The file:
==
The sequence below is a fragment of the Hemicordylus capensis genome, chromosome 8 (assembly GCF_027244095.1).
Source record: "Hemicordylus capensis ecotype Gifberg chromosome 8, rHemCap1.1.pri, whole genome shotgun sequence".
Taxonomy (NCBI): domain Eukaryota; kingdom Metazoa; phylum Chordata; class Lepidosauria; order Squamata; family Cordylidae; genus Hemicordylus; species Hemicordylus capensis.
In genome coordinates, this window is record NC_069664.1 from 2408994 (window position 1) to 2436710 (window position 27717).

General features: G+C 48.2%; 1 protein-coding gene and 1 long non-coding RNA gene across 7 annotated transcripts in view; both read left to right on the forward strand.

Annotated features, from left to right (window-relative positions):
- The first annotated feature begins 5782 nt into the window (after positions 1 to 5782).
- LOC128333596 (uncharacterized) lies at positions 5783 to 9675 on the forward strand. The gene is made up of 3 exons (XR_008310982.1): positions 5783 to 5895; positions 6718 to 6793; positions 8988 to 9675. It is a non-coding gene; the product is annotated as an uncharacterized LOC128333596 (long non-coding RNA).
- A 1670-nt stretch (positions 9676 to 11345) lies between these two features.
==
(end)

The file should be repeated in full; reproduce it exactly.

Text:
The sequence below is a fragment of the Hemicordylus capensis genome, chromosome 8 (assembly GCF_027244095.1).
Source record: "Hemicordylus capensis ecotype Gifberg chromosome 8, rHemCap1.1.pri, whole genome shotgun sequence".
Taxonomy (NCBI): domain Eukaryota; kingdom Metazoa; phylum Chordata; class Lepidosauria; order Squamata; family Cordylidae; genus Hemicordylus; species Hemicordylus capensis.
In genome coordinates, this window is record NC_069664.1 from 2408994 (window position 1) to 2436710 (window position 27717).

General features: G+C 48.2%; 1 protein-coding gene and 1 long non-coding RNA gene across 7 annotated transcripts in view; both read left to right on the forward strand.

Annotated features, from left to right (window-relative positions):
- The first annotated feature begins 5782 nt into the window (after positions 1 to 5782).
- LOC128333596 (uncharacterized) lies at positions 5783 to 9675 on the forward strand. The gene is made up of 3 exons (XR_008310982.1): positions 5783 to 5895; positions 6718 to 6793; positions 8988 to 9675. It is a non-coding gene; the product is annotated as an uncharacterized LOC128333596 (long non-coding RNA).
- A 1670-nt stretch (positions 9676 to 11345) lies between these two features.